I especially liked Nos. 4 and 6 in Marian Merritt's blog post about how parents can help their kids keep mobile phone use safe and affordable. If you use cellphone parental controls (she speaks to those, and I wrote about them last May here), "tell your child you are installing and using parental controls and show them the details on what you'll be limiting." She adds that this is not the time to be spying on your child." I agree, for the simple reason that, if you did monitor them surreptitiously and found something untoward, you'd have to talk with them anyway, and then it'd be really hard to keep anger and communication breakdown at bay. There is one exception, though: If your child is spending an unusual amount of time online and is being secretive and uncommunicative, monitoring software might be justified to ensure s/he's not at risk. For more on mobile parenting, see our "Cellphone Safety Tips" at ConnectSafely.org. A couple of other posts on the subject: "Teen uber-texters" and "Cellphone etiquette."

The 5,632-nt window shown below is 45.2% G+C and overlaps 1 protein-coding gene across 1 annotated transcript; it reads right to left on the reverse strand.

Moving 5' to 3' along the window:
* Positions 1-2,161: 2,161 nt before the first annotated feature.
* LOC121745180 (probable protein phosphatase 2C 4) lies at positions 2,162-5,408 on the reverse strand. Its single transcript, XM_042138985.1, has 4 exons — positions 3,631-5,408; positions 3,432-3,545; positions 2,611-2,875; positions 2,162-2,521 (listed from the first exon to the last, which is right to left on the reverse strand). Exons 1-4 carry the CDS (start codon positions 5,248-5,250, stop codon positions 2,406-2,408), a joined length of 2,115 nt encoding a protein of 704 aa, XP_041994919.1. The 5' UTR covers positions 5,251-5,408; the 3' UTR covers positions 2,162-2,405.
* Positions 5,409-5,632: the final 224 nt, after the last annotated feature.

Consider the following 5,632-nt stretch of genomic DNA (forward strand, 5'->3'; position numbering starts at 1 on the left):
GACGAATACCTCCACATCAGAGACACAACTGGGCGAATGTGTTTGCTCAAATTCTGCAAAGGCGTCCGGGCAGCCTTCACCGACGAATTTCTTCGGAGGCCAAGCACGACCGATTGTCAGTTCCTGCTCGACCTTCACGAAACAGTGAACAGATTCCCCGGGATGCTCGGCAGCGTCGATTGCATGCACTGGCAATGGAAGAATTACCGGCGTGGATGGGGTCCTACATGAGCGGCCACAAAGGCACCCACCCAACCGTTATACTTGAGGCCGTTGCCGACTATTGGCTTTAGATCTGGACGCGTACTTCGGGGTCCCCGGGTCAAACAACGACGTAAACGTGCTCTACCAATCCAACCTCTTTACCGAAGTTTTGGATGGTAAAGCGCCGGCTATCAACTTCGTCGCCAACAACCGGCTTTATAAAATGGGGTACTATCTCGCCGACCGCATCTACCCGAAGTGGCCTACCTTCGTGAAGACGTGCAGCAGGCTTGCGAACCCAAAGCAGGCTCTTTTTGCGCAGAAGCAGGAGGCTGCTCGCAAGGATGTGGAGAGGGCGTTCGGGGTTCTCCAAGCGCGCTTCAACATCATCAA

NetFamilyNews – by Anne Collier
- Pretty faces in social media vs. mass media
- Risk implications of kids going mobile: Research
- A positive, insightful new book for schools on bullying
- Students called heroes in this 6th-grade class
- In the face of school violence, what do we default to?
- Popularity: The other kind of vulnerability
- FB & Oculus VR: The potential of a virtual-reality platform
- What’s (importantly) different about Snapchat
Analysis & News – by Larry Magid
- Anonymous apps and services are not synonymous with ominous
- Facebook’s ‘Nearby Friends’ feature: What you need to know
- Identity theft a problem from cradle to grave — Kids most vulnerable
- How to protect your family from Heartbleed security flaw (slideshow)
- Beware of Heartbleed inspired phishing scams
- Are sites you use vulnerable to Heartbleed security flaw?
- Microsoft ends support of Windows XP: Machines highly vulnerable to security risks
- The evolution of online safety: Lessons learned over 20 years